By Thomas P. Quinn
Fisheries Research, Volume 18, Issues 1-2, Biological Interactions of Natural and Enhanced Stocks of Salmon, October 1993, Pages 29-44, ISSN 0165-7836, DOI: 10.1016/0165-7836(93)90038-9.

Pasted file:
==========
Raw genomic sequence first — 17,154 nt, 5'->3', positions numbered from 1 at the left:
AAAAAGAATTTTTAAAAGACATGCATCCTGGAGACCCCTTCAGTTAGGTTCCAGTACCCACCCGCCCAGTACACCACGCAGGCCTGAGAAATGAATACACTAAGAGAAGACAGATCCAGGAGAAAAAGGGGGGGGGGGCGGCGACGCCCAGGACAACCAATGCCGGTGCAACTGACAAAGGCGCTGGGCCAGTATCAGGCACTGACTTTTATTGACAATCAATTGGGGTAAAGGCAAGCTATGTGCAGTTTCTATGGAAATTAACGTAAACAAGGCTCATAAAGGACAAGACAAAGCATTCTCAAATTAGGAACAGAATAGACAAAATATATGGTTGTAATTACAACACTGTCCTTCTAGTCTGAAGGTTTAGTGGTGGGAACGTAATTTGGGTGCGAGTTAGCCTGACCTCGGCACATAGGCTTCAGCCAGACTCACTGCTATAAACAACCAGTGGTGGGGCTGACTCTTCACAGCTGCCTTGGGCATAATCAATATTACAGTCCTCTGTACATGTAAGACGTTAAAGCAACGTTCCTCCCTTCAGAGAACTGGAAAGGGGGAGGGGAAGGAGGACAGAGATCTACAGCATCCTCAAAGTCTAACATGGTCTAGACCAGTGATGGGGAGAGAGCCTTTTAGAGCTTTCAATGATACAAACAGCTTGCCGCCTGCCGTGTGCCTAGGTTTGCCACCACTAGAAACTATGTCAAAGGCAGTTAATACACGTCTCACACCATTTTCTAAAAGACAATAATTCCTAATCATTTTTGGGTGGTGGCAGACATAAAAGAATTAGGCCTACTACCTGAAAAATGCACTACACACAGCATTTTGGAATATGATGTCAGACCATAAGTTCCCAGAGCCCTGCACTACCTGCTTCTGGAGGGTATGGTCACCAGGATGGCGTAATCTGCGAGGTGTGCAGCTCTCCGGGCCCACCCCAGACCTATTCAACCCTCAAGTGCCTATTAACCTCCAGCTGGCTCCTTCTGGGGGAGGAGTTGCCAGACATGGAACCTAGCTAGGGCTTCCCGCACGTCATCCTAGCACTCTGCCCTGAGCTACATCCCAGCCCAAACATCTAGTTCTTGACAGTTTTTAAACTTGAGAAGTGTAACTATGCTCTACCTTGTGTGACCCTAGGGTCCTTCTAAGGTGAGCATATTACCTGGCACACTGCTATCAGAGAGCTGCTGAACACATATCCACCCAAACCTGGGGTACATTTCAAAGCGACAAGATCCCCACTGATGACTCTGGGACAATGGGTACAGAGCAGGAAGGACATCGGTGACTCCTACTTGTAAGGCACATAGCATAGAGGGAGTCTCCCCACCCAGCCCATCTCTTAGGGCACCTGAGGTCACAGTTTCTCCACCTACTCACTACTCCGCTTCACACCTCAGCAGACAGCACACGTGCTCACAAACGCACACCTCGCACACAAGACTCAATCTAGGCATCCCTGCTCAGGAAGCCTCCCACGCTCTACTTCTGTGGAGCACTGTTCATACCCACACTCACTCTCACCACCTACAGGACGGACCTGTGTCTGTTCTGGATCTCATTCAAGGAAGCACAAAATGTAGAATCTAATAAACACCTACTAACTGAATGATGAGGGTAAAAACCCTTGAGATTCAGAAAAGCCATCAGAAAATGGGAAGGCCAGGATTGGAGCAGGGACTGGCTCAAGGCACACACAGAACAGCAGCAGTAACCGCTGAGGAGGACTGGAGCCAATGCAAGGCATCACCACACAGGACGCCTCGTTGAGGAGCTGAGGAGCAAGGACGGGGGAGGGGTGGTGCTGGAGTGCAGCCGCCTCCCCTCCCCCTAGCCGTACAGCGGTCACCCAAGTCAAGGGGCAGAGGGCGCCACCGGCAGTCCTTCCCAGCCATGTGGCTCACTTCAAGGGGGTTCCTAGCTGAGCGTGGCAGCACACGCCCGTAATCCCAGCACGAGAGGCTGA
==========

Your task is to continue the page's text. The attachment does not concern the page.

This paper reviews studies on the patterns of straying of adult salmonids from their river or hatchery of origin, with emphasis on Pacific salmon. The prevalence of straying varies greatly among populations. In general, introduced (i.e. non-native) populations and salmon displaced from their rearing site for release stray more than native salmon and those reared and released on-site. Evidence that standard hatchery practices increase the tendency of salmon to stray is equivocal but releases of salmon at a different season from the normal migration period can increase straying. Estimates of straying vary greatly between hatcheries and rivers, so general statements on straying proportions have minimal biological significance. Straying between hatcheries and spawning grounds gives cause for concern because there is evidence that the offspring of hatchery-produced salmon may be less viable than those from local wild fish. The impact of straying on local gene pools depends not only on the prevalence of straying but on the degree of assortative mating and survival differential between populations. At present, fundamental gaps in our understanding of the genetic and environmental factors that influence straying hinder accurate prediction of the levels and consequences of straying.

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